Friday, November 30, 2012

Spine News! Finally!

Ah, thank Heaven for some AMAZING doctors! My absolute, one hundred and fifty percent favorite doctor I have ever had to deal with EVER is Micah's Neurologist. I wish she was his primary care doctor, that would be splendid. Anyways---I finally got a call from her this week, after I put in a call to talk to her about Micah's MRI this past Monday. Until now I was getting nowhere fast with Micah's neurosurgery pursuit, so I figured just call her and talk to her about it.  She was sick this week, but just called me back...and it was worth the wait!

First she asked me what I knew, which was that they did the MRI, saw the syrinx then did an MRI of his whole spine instead of just his head. So then she elaborated, telling me in reader's digest form of what I had already researched about Syrinx in general and what causes them. She said first that both a tumor and Chiari malformation (common brain malformation that causes syrinx to develop) ARE NOT an issue here---his brain is fine and no tumors. I figured as much, but a relief to hear. Then the second thing is that this Syrinx goes from the top of his spine all the way down to the very end. It's the ENTIRE length of his spine (at which point I got worried).  Basically, as she explains it, the normal canal down the spinal cord of cerebral fluid is about a milimeter thick, his is enlarged, the whole way down.

HOWEVER, she and I both agreed (in fact she said I took the words out of her mouth) that his "symptoms" are typical of the PVL in his brain, NOT a syrinx. When I found out he had PVL 2 years ago I was told he had a 70-90% chance of having Cerebal Palsy---specifically Spastic Diplegia (a type of CP, as cerebral palsy is an umbrella term for a wide range of conditions), as "SD" or "hypertonia" is most commonly associated with PVL, and especially since he had it on both sides of his brain it was all that much more likely. His Physical Therapist agrees that his muscle spasticity is typical of Spastic CP. Micah's neurologist agrees, he isn't showing any neurological symptoms of having a syrinx, and that what we are seeing is from the PVL---in fact she wonders if the syrinx might be causes by his PVL as there is no other visible reason for it to be there.

So good news #1 is: she feels as though his Syrinx is a non-issue concerning his health. For one, I asked her how often he will need a follow up or check up MRI etc on his Syrinx. She said that there is no set standard, but she said that techinically we may NEVER have to, but if we want to be cautious we can check on it every few years. As long as he is assymptomatic then it really isn't an issue. If he gets in an accident or something then we would want to check it out, but that's about where we stand. Phew!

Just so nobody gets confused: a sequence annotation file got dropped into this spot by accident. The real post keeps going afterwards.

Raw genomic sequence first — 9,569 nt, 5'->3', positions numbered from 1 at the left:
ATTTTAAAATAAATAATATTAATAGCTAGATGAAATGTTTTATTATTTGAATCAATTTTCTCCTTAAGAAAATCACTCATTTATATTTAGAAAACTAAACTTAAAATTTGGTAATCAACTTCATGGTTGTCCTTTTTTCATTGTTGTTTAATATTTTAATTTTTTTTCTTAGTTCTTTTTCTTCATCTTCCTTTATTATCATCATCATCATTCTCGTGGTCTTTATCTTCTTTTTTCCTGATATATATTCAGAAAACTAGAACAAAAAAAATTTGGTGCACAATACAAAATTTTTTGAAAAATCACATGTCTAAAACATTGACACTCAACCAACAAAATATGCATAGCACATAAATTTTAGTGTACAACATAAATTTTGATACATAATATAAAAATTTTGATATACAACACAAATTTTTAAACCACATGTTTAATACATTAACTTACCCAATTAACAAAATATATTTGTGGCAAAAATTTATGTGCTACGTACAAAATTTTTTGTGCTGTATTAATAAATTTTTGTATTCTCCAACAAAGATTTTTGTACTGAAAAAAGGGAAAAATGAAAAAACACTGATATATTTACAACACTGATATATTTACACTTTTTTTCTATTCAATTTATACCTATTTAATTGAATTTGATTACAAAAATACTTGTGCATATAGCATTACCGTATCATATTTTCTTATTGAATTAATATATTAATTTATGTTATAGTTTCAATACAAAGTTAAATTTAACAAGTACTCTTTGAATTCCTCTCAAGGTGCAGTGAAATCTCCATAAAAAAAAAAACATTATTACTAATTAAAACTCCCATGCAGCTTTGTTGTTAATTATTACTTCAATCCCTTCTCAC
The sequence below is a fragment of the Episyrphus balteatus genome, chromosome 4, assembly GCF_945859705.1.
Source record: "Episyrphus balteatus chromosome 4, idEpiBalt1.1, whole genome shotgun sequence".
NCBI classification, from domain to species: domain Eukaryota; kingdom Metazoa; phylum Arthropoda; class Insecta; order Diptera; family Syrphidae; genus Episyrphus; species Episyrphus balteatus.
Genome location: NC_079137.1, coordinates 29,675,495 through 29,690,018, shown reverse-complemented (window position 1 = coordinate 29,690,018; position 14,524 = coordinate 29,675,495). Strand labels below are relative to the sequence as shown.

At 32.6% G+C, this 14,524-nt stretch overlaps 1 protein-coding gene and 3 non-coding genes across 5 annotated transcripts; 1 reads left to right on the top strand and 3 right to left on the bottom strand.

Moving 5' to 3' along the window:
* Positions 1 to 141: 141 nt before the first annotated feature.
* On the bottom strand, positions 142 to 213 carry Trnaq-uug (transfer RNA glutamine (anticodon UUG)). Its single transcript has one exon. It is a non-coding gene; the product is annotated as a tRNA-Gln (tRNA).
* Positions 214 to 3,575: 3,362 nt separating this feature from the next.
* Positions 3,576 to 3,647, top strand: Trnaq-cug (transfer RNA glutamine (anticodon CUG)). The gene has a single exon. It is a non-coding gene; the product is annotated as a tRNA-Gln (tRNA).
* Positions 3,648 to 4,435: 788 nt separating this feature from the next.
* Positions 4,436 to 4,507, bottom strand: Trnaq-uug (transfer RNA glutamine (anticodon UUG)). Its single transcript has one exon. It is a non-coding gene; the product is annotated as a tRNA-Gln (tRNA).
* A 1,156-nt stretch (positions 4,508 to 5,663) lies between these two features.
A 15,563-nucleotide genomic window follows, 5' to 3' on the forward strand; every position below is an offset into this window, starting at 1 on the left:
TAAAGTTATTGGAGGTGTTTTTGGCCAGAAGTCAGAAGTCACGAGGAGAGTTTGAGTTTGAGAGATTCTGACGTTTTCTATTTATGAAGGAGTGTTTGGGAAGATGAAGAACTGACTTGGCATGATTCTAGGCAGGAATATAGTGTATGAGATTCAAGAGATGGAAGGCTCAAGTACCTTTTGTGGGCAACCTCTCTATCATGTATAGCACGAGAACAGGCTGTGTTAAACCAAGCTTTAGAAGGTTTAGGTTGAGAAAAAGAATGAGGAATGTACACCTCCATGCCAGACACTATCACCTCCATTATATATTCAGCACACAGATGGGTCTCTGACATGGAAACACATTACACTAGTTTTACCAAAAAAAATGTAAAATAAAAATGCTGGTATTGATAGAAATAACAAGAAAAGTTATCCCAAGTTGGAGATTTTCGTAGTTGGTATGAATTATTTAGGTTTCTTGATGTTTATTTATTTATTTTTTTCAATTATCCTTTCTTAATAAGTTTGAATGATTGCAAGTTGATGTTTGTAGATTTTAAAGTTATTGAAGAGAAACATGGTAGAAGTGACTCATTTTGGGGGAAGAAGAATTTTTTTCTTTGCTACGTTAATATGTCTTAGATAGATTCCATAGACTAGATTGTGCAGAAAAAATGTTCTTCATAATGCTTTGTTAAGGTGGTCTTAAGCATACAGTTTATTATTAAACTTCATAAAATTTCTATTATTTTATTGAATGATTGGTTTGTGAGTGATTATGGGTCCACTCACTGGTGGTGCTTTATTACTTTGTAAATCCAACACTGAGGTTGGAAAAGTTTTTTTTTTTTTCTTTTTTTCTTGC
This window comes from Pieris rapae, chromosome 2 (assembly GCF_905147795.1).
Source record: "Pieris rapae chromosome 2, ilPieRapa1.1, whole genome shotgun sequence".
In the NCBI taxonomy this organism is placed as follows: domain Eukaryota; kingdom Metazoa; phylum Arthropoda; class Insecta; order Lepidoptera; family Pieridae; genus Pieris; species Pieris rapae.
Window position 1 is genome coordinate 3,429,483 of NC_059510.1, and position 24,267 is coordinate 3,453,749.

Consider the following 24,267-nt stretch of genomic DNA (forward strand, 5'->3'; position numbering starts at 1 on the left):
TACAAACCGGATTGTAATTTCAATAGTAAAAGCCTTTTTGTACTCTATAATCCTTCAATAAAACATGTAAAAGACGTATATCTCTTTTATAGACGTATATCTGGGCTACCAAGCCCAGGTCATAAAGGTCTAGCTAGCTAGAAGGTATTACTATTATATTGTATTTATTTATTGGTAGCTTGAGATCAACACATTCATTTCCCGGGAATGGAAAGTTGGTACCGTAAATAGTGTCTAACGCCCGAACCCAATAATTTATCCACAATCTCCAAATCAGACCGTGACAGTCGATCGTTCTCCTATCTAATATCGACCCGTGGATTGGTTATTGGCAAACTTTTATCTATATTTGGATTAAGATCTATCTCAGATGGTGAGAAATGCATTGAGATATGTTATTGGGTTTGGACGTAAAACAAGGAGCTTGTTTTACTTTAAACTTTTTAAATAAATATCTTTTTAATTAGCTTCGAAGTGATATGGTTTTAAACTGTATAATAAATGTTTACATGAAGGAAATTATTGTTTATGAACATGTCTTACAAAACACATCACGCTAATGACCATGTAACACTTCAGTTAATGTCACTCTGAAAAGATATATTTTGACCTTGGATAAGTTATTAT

Good news #2: not only does she believe that surgery is not necessary, she believes that it most likely will NOT affect his ability to get the SDR. She said if anything it will help us have even more reason to try to get him to St Louis to get the surgery, AND if they feel it will help or is necessary then he could possibly have the Syrinx drained at the SAME time. They may or may not have to touch it at all, but if it's something the surgeon decides we should try then it would be great to get it all done at one time at one place. She recommends against having it done locally, and to continue to pursue having his SDR surgery. (Real quick, before all this MRI happenings came about, I found out about a surgery called Spinal Dorzal Rhizotomy in which they go into his spine, find the nerves causing his spasticity and sever those ones, leaving his motor nerves in tact and thus reducing his muscle spasticity in his legs. The earliest they do the surgery is at 2 yrs). I am SO thankful that for now it seems as though he has a good chance at getting SDR done soon, and that this Syrinx may be a blessing in disguise to help our insurance cover the surgery and trip to St Louis.  !!!!!!!!

I am so happy. I was so worried that his chances of SDR was dashed into the dust because of this. Unless Dr. Parks (SDR surgeon specialist in St Louis) says otherwise, then we can still pursue this thing! Yippee! Not only that, but although it sucks that he has an Syrinx, his neuro says that it's basically just there, it is what it is, but it's really nothing to take great consideration over aside from this other surgery we want. So no worrying about being near a spine surgeon, or getting frequent MRIs. Thank goodness!

Thanks for your prayers! We'll start working on his x-rays that he needs and paperwork to be sent into St Louis to work on this surgery :)  In the meanwhile we are still going to try to be seen by this local neurosurgeon, since we already have the approval, so that he can turf us to St Louis for insurance reasons---since they would want to send us to him first because he is local. Gotta play the insurance game.

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